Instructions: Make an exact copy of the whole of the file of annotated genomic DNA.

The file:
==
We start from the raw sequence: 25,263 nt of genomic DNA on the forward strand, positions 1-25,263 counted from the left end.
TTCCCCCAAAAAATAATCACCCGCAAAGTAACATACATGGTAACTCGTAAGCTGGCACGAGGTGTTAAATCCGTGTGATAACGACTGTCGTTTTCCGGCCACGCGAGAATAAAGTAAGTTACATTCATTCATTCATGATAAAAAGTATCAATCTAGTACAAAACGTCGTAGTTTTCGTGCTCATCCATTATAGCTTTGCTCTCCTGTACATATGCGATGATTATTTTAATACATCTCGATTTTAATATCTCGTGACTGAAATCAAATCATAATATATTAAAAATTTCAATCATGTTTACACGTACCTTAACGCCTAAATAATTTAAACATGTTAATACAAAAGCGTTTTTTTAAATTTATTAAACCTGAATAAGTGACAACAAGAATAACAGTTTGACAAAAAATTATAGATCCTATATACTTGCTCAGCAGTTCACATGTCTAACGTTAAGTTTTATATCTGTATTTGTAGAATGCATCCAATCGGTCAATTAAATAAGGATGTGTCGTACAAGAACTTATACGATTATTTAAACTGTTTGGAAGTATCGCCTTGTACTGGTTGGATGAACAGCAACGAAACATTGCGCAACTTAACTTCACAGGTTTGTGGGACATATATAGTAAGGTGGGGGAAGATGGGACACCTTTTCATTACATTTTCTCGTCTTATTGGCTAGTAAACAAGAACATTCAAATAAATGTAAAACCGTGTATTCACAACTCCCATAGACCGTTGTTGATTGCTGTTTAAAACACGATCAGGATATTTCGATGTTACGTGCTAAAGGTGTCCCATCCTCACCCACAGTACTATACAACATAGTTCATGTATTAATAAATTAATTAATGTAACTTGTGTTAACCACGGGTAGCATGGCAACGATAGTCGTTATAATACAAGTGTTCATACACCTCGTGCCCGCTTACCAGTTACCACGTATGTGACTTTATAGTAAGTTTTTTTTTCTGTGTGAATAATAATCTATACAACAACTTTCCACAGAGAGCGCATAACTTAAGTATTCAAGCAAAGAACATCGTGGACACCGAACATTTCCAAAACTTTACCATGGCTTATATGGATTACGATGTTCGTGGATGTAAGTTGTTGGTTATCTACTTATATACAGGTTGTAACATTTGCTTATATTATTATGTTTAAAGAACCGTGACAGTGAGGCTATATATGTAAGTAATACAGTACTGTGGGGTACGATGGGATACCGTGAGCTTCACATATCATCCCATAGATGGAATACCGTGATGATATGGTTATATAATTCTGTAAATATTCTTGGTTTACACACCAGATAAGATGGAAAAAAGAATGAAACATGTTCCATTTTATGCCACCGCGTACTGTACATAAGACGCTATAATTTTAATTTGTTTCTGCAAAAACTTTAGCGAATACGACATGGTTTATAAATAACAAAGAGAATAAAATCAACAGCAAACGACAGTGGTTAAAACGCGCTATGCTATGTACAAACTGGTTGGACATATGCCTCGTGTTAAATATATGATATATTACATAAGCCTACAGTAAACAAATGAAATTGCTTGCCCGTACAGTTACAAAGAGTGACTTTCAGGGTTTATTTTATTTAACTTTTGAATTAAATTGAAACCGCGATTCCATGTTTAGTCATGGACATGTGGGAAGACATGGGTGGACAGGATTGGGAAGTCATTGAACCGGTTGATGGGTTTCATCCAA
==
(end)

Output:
We start from the raw sequence: 25,263 nt of genomic DNA on the forward strand, positions 1-25,263 counted from the left end.
TTCCCCCAAAAAATAATCACCCGCAAAGTAACATACATGGTAACTCGTAAGCTGGCACGAGGTGTTAAATCCGTGTGATAACGACTGTCGTTTTCCGGCCACGCGAGAATAAAGTAAGTTACATTCATTCATTCATGATAAAAAGTATCAATCTAGTACAAAACGTCGTAGTTTTCGTGCTCATCCATTATAGCTTTGCTCTCCTGTACATATGCGATGATTATTTTAATACATCTCGATTTTAATATCTCGTGACTGAAATCAAATCATAATATATTAAAAATTTCAATCATGTTTACACGTACCTTAACGCCTAAATAATTTAAACATGTTAATACAAAAGCGTTTTTTTAAATTTATTAAACCTGAATAAGTGACAACAAGAATAACAGTTTGACAAAAAATTATAGATCCTATATACTTGCTCAGCAGTTCACATGTCTAACGTTAAGTTTTATATCTGTATTTGTAGAATGCATCCAATCGGTCAATTAAATAAGGATGTGTCGTACAAGAACTTATACGATTATTTAAACTGTTTGGAAGTATCGCCTTGTACTGGTTGGATGAACAGCAACGAAACATTGCGCAACTTAACTTCACAGGTTTGTGGGACATATATAGTAAGGTGGGGGAAGATGGGACACCTTTTCATTACATTTTCTCGTCTTATTGGCTAGTAAACAAGAACATTCAAATAAATGTAAAACCGTGTATTCACAACTCCCATAGACCGTTGTTGATTGCTGTTTAAAACACGATCAGGATATTTCGATGTTACGTGCTAAAGGTGTCCCATCCTCACCCACAGTACTATACAACATAGTTCATGTATTAATAAATTAATTAATGTAACTTGTGTTAACCACGGGTAGCATGGCAACGATAGTCGTTATAATACAAGTGTTCATACACCTCGTGCCCGCTTACCAGTTACCACGTATGTGACTTTATAGTAAGTTTTTTTTTCTGTGTGAATAATAATCTATACAACAACTTTCCACAGAGAGCGCATAACTTAAGTATTCAAGCAAAGAACATCGTGGACACCGAACATTTCCAAAACTTTACCATGGCTTATATGGATTACGATGTTCGTGGATGTAAGTTGTTGGTTATCTACTTATATACAGGTTGTAACATTTGCTTATATTATTATGTTTAAAGAACCGTGACAGTGAGGCTATATATGTAAGTAATACAGTACTGTGGGGTACGATGGGATACCGTGAGCTTCACATATCATCCCATAGATGGAATACCGTGATGATATGGTTATATAATTCTGTAAATATTCTTGGTTTACACACCAGATAAGATGGAAAAAAGAATGAAACATGTTCCATTTTATGCCACCGCGTACTGTACATAAGACGCTATAATTTTAATTTGTTTCTGCAAAAACTTTAGCGAATACGACATGGTTTATAAATAACAAAGAGAATAAAATCAACAGCAAACGACAGTGGTTAAAACGCGCTATGCTATGTACAAACTGGTTGGACATATGCCTCGTGTTAAATATATGATATATTACATAAGCCTACAGTAAACAAATGAAATTGCTTGCCCGTACAGTTACAAAGAGTGACTTTCAGGGTTTATTTTATTTAACTTTTGAATTAAATTGAAACCGCGATTCCATGTTTAGTCATGGACATGTGGGAAGACATGGGTGGACAGGATTGGGAAGTCATTGAACCGGTTGATGGGTTTCATCCAA